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Volume 27 No. 10
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Former ADs Talk Pressure Of Job With Greater Social Media Influence

Former N.C. State AD Debbie Yow said the instantaneous nature of social media can be dangerous
Photo: MARC BRYAN-BROWN
Former N.C. State AD Debbie Yow said the instantaneous nature of social media can be dangerous
Photo: MARC BRYAN-BROWN
Former N.C. State AD Debbie Yow said the instantaneous nature of social media can be dangerous
Photo: MARC BRYAN-BROWN

A group of former ADs lamented the increased pressure that social media is putting on current ADs, with some going as far as designating social media as the direct culprit for the high levels of stress in the top role. Former Virginia AD Craig Littlepage, speaking on a panel on Day 1 of the '19 Learfield IMG College Intercollegiate Athletics Forum, said with new forms of tech and social media, “you’re never out of the eyesight of the different stakeholders and constituencies.” Littlepage: “When I would talk about my job as an athletics director with our alumni and friends of the university, I would always say the best thing about my job as an athletics director is that I get a lot of free advice. So on Monday after a home football game, offense, defense, recruiting, parking, transportation, concessions, coaching staff -- whatever it is -- it’s incoming and it is many times fierce. And when you think about the job of coach, it’s probably all of that plus the day-to-day work with the student-athletes of keeping them in a place where they are productive in and out of the classroom, the community, etc. It’s just this all-consuming nature of these jobs in the current environment.”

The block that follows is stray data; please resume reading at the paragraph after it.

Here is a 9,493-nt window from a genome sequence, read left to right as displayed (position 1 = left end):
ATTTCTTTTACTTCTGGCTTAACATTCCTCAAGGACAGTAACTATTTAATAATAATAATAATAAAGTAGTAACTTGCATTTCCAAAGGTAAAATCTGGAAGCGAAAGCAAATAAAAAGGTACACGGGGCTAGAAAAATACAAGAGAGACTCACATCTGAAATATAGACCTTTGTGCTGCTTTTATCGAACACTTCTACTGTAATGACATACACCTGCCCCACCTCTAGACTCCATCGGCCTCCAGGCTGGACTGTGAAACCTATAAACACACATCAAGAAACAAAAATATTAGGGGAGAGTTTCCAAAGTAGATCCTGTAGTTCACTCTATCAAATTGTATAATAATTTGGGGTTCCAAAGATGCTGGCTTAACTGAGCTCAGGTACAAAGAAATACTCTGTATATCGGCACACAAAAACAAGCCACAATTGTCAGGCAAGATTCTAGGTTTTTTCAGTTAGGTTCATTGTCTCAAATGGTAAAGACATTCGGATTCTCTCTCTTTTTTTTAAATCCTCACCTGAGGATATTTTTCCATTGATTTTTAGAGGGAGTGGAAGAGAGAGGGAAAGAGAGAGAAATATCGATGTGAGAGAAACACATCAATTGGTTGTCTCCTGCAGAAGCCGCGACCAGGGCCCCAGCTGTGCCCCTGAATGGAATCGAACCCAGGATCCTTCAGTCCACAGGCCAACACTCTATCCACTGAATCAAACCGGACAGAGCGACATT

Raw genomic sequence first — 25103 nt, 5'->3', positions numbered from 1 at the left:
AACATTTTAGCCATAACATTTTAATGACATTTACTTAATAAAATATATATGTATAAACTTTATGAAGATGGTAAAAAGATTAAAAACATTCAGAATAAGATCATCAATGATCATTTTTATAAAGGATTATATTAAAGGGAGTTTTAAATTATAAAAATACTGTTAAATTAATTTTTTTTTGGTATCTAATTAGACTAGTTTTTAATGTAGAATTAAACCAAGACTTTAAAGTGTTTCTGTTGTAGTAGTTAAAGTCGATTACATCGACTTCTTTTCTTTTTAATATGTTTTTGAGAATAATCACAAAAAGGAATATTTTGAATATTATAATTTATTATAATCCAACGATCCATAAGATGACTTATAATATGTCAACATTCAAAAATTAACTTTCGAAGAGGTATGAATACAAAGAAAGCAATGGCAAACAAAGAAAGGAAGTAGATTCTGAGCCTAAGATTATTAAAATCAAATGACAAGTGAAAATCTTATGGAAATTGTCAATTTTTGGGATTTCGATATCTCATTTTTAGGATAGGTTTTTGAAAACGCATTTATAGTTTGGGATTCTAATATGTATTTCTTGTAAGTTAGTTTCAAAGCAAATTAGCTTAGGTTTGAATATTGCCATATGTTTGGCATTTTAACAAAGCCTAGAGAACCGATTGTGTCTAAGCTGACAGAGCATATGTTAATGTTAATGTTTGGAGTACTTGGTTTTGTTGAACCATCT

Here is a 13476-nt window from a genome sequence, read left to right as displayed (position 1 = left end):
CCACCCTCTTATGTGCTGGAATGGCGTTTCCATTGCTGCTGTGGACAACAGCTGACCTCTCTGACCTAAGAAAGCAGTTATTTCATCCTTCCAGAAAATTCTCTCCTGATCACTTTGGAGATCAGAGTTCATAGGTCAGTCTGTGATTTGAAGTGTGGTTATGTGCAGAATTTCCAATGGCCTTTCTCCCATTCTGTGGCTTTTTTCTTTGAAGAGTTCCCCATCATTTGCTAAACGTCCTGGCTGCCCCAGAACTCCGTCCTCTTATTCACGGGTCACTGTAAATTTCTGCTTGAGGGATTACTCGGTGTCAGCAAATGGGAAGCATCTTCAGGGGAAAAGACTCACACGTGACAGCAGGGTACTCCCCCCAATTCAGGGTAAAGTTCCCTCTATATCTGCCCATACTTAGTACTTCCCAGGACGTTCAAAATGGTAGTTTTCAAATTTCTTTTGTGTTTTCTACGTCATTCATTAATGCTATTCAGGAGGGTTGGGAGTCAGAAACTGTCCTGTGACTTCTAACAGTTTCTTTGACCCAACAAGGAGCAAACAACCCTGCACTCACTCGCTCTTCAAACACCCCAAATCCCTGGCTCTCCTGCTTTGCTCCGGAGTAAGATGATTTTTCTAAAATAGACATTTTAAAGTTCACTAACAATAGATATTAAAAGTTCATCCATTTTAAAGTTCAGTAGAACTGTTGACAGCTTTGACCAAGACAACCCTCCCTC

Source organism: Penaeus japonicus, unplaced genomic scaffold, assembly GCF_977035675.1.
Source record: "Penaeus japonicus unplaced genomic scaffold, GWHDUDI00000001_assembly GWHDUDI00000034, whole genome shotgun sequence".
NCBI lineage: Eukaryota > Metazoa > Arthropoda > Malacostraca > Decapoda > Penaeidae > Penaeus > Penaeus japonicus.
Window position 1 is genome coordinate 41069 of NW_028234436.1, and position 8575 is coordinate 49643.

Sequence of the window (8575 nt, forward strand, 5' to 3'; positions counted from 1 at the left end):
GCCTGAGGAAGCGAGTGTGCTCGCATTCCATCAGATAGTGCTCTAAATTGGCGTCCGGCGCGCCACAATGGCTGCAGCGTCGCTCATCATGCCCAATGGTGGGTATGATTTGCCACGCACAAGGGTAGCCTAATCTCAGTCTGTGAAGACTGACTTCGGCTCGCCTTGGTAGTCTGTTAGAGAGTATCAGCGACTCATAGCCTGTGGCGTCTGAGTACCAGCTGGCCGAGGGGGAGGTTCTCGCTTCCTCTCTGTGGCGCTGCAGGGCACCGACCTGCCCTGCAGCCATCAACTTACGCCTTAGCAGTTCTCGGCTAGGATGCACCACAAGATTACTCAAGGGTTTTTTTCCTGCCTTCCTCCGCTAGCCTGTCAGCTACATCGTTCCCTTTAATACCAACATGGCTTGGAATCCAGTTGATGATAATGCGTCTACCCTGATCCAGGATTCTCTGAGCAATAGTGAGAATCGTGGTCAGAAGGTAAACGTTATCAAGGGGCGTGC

EVERYWHERE, ALL THE TIME: Former Tennessee AD Dave Hart agreed with Littlepage. “Social media has changed our world, but it has dramatically affected this profession,” Hart said. “You have to remember that it’s not just the person in that role. It’s the spouse, the partner, the kids. They’re hearing it and it’s hard. The pressure is real and everybody who’s been in or who will be in this profession is readily understandable that that’s the reality. But it’s also the reality that it’s really hard.” Former Pitt AD Steve Pederson reinforced that belief. “I’ve always kidded that when you’re an athletics director, you have the only job that every single human being in the state thinks that they can do better,” Pederson said. “We laugh at that, but it’s true. It’s a very unique position, it’s a great job. But I think what’s happened now is that the pressure has gotten to a point where everything we’ve heard people talk about so far today, whether it’s student-athlete health and wellness or whether it’s the FBI, or gambling or whatever the issues may be -- they are all a result of the pressure. People can only take so much pressure. There is a point at which it’s just too much.”

NOT JUST STAFF: Pederson continued, "One of the biggest concerns I have is that the pressure is getting too great for everyone, including the student-athletes. Everybody wants to win and that is a tremendous goal. But there has to be a way to have a reasonable amount of pressure in these situations so that people don’t act differently. Because when there’s pressure, people do things that they would never do under any other set of circumstances. And then later on, they look back and say they shouldn’t have done that." Former N.C. State and Maryland AD Debbie Yow: “It’s an enhanced pressure. People are so quick to say horrible things in a way they shouldn’t be saying it. I’m always amazed at in social media what people are willing to actually say. Sometimes I look at it and go, ‘I wonder if that person actually has a job. Do they have a boss? Do they worry that their company will see what they just said on social media?’ When that didn’t exist, you had to do something called write a letter. Well, you calmed down before you wrote the letter. But it’s so instantaneous now. Whether it’s a tweet or a text or whatever social media that you’re using.”